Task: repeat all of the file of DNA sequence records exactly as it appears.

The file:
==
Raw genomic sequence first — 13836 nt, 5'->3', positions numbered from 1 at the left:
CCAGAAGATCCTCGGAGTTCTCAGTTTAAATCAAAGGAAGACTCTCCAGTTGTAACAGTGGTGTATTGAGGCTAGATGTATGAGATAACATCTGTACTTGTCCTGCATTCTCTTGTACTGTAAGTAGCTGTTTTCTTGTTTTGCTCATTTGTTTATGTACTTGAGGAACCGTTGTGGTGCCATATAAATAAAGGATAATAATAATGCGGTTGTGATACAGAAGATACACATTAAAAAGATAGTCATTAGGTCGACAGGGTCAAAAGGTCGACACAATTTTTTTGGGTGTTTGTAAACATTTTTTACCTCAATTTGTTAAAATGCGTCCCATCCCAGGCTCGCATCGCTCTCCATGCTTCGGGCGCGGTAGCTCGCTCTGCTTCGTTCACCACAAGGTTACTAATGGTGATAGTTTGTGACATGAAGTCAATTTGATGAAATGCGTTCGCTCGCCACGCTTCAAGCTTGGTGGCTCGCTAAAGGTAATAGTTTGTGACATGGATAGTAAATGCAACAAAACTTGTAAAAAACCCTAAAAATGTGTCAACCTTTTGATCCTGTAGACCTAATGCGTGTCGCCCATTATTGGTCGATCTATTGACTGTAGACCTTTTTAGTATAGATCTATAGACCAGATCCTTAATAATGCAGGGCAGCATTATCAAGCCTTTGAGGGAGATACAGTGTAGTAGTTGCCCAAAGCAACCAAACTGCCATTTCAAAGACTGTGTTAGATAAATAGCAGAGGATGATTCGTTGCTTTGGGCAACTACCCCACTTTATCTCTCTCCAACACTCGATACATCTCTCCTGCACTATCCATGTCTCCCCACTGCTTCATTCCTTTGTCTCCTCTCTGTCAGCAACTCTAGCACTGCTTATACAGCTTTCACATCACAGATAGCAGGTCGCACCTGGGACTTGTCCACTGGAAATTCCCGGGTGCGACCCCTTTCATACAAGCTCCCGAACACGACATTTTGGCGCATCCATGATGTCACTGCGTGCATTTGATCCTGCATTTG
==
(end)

Raw genomic sequence first — 13836 nt, 5'->3', positions numbered from 1 at the left:
CCAGAAGATCCTCGGAGTTCTCAGTTTAAATCAAAGGAAGACTCTCCAGTTGTAACAGTGGTGTATTGAGGCTAGATGTATGAGATAACATCTGTACTTGTCCTGCATTCTCTTGTACTGTAAGTAGCTGTTTTCTTGTTTTGCTCATTTGTTTATGTACTTGAGGAACCGTTGTGGTGCCATATAAATAAAGGATAATAATAATGCGGTTGTGATACAGAAGATACACATTAAAAAGATAGTCATTAGGTCGACAGGGTCAAAAGGTCGACACAATTTTTTTGGGTGTTTGTAAACATTTTTTACCTCAATTTGTTAAAATGCGTCCCATCCCAGGCTCGCATCGCTCTCCATGCTTCGGGCGCGGTAGCTCGCTCTGCTTCGTTCACCACAAGGTTACTAATGGTGATAGTTTGTGACATGAAGTCAATTTGATGAAATGCGTTCGCTCGCCACGCTTCAAGCTTGGTGGCTCGCTAAAGGTAATAGTTTGTGACATGGATAGTAAATGCAACAAAACTTGTAAAAAACCCTAAAAATGTGTCAACCTTTTGATCCTGTAGACCTAATGCGTGTCGCCCATTATTGGTCGATCTATTGACTGTAGACCTTTTTAGTATAGATCTATAGACCAGATCCTTAATAATGCAGGGCAGCATTATCAAGCCTTTGAGGGAGATACAGTGTAGTAGTTGCCCAAAGCAACCAAACTGCCATTTCAAAGACTGTGTTAGATAAATAGCAGAGGATGATTCGTTGCTTTGGGCAACTACCCCACTTTATCTCTCTCCAACACTCGATACATCTCTCCTGCACTATCCATGTCTCCCCACTGCTTCATTCCTTTGTCTCCTCTCTGTCAGCAACTCTAGCACTGCTTATACAGCTTTCACATCACAGATAGCAGGTCGCACCTGGGACTTGTCCACTGGAAATTCCCGGGTGCGACCCCTTTCATACAAGCTCCCGAACACGACATTTTGGCGCATCCATGATGTCACTGCGTGCATTTGATCCTGCATTTG